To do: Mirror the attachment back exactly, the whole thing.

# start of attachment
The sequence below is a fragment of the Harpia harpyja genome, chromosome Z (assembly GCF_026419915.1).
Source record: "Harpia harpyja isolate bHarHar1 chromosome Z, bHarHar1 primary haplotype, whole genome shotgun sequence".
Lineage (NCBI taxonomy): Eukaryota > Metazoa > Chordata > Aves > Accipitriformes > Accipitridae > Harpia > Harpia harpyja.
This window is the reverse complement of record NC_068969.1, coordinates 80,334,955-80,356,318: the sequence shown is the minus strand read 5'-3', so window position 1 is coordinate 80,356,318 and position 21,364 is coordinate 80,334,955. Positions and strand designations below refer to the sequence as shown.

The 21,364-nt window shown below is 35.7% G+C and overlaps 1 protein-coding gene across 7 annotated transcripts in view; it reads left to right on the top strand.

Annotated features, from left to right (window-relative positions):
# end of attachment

The sequence below is a fragment of the Harpia harpyja genome, chromosome Z (assembly GCF_026419915.1).
Source record: "Harpia harpyja isolate bHarHar1 chromosome Z, bHarHar1 primary haplotype, whole genome shotgun sequence".
Lineage (NCBI taxonomy): Eukaryota > Metazoa > Chordata > Aves > Accipitriformes > Accipitridae > Harpia > Harpia harpyja.
This window is the reverse complement of record NC_068969.1, coordinates 80,334,955-80,356,318: the sequence shown is the minus strand read 5'-3', so window position 1 is coordinate 80,356,318 and position 21,364 is coordinate 80,334,955. Positions and strand designations below refer to the sequence as shown.

The 21,364-nt window shown below is 35.7% G+C and overlaps 1 protein-coding gene across 7 annotated transcripts in view; it reads left to right on the top strand.

Annotated features, from left to right (window-relative positions):